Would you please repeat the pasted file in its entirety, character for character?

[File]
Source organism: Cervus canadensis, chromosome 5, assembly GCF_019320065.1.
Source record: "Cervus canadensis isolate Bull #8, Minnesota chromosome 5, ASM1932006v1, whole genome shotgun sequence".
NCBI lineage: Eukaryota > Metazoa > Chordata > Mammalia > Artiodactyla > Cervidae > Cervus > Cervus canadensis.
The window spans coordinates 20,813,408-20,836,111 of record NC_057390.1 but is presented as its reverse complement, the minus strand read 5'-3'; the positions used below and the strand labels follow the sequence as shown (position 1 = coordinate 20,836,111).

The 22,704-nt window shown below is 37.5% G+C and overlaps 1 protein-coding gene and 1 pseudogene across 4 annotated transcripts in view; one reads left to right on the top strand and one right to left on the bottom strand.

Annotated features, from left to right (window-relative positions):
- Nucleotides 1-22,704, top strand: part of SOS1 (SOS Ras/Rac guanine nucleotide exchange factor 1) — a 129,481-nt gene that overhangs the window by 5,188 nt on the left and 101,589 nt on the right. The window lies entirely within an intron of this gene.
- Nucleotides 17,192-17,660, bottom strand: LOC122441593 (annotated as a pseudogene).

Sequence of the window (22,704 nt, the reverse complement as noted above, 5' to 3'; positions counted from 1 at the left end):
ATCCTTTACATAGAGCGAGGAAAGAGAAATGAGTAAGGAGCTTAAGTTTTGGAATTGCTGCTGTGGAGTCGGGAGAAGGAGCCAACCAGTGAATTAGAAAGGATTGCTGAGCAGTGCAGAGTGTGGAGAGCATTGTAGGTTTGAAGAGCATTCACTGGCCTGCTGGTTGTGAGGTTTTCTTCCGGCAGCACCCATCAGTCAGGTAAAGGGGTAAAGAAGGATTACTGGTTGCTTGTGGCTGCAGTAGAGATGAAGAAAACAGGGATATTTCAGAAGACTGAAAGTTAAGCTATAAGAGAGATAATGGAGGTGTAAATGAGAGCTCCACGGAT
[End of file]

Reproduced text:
Source organism: Cervus canadensis, chromosome 5, assembly GCF_019320065.1.
Source record: "Cervus canadensis isolate Bull #8, Minnesota chromosome 5, ASM1932006v1, whole genome shotgun sequence".
NCBI lineage: Eukaryota > Metazoa > Chordata > Mammalia > Artiodactyla > Cervidae > Cervus > Cervus canadensis.
The window spans coordinates 20,813,408-20,836,111 of record NC_057390.1 but is presented as its reverse complement, the minus strand read 5'-3'; the positions used below and the strand labels follow the sequence as shown (position 1 = coordinate 20,836,111).

The 22,704-nt window shown below is 37.5% G+C and overlaps 1 protein-coding gene and 1 pseudogene across 4 annotated transcripts in view; one reads left to right on the top strand and one right to left on the bottom strand.

Annotated features, from left to right (window-relative positions):
- Nucleotides 1-22,704, top strand: part of SOS1 (SOS Ras/Rac guanine nucleotide exchange factor 1) — a 129,481-nt gene that overhangs the window by 5,188 nt on the left and 101,589 nt on the right. The window lies entirely within an intron of this gene.
- Nucleotides 17,192-17,660, bottom strand: LOC122441593 (annotated as a pseudogene).

Sequence of the window (22,704 nt, the reverse complement as noted above, 5' to 3'; positions counted from 1 at the left end):
ATCCTTTACATAGAGCGAGGAAAGAGAAATGAGTAAGGAGCTTAAGTTTTGGAATTGCTGCTGTGGAGTCGGGAGAAGGAGCCAACCAGTGAATTAGAAAGGATTGCTGAGCAGTGCAGAGTGTGGAGAGCATTGTAGGTTTGAAGAGCATTCACTGGCCTGCTGGTTGTGAGGTTTTCTTCCGGCAGCACCCATCAGTCAGGTAAAGGGGTAAAGAAGGATTACTGGTTGCTTGTGGCTGCAGTAGAGATGAAGAAAACAGGGATATTTCAGAAGACTGAAAGTTAAGCTATAAGAGAGATAATGGAGGTGTAAATGAGAGCTCCACGGAT